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Targeted immune cells shrink tumors in mice

September 14, 2015

In the new study, the research team genetically engineered human T cells to target human mesothelin. To produce them, a modified virus was used as a delivery vehicle, or vector, to transfer synthetic genes to T cells. These genes directed the production of hybrid, or chimeric, proteins that can recognize and bind to mesothelin and consequently stimulate the proliferation and cell-killing activity of the T cells. In laboratory studies, the team found that the engineered T cells proliferated and secreted multiple cytokines when exposed to mesothelin. Cytokines are proteins that help control immune functions. The cells also expressed proteins that made them resistant to the toxic effects of tumors and their surrounding tissues.

To study the effects of the engineered T cells on tumor tissue, the researchers implanted human mesothelioma cells underneath the skin of mice. About six weeks later, when tumors had formed and progressed to an advanced stage, the engineered T cells were administered to the mice. Direct injection of the T cells into tumors or into veins of the mice resulted in disappearance or shrinkage of the tumor.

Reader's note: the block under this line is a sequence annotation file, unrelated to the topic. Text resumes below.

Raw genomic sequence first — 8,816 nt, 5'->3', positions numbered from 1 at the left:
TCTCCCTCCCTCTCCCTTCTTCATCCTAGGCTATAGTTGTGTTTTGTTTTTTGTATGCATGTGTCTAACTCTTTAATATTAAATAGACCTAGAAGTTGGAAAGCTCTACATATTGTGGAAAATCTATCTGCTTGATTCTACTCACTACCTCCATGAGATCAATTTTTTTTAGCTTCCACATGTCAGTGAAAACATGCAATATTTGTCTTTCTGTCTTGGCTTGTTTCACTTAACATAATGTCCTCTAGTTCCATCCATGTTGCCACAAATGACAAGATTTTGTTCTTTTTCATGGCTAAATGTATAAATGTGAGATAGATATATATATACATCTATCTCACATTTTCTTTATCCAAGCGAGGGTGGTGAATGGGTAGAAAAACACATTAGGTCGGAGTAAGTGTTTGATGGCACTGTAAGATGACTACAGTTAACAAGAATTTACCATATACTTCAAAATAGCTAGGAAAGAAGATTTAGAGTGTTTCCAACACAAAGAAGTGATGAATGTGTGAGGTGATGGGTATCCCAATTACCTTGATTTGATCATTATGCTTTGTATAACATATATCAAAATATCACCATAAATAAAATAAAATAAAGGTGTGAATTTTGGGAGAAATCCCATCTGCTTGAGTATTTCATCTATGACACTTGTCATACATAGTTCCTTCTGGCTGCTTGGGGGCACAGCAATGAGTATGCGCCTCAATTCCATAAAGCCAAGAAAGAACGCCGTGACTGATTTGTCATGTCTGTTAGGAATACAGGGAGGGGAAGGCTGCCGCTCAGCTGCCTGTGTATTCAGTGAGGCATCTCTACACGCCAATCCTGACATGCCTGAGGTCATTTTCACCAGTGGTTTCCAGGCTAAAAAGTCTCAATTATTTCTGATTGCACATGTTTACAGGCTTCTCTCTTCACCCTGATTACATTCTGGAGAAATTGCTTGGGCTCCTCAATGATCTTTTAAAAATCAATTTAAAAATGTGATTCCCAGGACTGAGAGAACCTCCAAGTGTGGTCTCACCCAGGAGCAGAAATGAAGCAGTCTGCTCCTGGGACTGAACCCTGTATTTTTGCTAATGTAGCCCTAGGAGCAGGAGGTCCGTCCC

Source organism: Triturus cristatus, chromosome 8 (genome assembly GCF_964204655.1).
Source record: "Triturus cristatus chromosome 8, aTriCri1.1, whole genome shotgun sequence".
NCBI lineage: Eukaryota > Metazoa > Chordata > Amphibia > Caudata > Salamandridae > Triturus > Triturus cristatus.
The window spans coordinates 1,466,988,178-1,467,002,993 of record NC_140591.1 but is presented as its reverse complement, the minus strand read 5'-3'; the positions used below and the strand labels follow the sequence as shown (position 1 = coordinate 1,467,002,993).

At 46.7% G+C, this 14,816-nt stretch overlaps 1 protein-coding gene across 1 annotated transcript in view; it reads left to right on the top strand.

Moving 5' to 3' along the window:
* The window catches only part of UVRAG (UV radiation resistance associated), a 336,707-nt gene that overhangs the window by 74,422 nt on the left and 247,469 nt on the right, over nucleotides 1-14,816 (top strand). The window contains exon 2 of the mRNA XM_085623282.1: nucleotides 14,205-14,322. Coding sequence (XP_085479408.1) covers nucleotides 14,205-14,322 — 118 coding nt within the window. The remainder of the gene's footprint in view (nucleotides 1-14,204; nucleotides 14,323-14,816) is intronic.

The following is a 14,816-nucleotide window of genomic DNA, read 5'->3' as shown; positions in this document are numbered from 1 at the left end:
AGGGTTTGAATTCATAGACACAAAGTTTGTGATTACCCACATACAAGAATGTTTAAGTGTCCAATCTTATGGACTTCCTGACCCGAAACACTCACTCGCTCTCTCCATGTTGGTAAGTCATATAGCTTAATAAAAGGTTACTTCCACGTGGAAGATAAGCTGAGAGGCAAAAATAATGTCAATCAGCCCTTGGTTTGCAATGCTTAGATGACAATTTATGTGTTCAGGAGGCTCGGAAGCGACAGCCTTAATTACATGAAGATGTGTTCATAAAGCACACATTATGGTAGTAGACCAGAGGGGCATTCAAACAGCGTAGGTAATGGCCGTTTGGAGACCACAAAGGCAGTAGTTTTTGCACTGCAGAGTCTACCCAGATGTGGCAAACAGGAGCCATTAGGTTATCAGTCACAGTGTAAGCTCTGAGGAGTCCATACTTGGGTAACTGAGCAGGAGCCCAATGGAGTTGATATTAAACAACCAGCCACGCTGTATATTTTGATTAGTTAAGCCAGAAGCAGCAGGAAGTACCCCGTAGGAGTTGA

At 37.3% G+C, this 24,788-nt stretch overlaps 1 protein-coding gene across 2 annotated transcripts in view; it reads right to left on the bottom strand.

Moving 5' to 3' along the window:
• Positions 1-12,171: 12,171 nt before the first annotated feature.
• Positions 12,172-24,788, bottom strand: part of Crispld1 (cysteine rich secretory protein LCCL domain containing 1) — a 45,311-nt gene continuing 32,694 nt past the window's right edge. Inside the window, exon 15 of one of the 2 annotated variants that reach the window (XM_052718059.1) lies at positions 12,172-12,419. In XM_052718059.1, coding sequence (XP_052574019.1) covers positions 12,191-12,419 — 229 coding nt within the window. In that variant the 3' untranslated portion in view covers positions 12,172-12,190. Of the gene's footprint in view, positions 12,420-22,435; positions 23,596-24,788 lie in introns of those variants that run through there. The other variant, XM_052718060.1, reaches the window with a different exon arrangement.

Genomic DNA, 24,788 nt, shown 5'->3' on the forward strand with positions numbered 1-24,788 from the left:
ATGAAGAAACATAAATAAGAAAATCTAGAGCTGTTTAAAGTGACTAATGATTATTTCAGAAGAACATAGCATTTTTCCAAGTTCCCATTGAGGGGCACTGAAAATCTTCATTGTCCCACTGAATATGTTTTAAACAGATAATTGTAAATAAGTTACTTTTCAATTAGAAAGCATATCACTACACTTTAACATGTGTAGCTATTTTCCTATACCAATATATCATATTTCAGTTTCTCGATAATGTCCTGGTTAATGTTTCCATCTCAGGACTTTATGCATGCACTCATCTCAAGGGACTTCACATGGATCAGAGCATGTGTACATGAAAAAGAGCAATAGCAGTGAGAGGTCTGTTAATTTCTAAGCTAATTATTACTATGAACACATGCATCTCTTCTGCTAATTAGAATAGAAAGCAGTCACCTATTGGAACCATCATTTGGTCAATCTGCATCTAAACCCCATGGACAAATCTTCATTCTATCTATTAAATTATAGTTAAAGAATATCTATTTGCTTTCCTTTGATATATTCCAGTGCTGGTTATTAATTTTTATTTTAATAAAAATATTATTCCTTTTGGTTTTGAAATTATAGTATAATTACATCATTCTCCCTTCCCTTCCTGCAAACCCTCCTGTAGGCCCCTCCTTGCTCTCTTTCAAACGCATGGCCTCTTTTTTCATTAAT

"Based on the size of the tumors and the number of cells administered, we estimate that one mesothelin-targeted T cell was able to kill about 40 tumor cells," said study leader Carl H. June, M.D., Professor of Pathology and Laboratory Medicine and director of Translational Research at Penn's Abramson Cancer Center. "This finding indicates that small doses of these cells may have potential in treating patients with large tumors. Clinical trials are being developed to investigate this approach in patients with mesothelioma and ovarian cancer."

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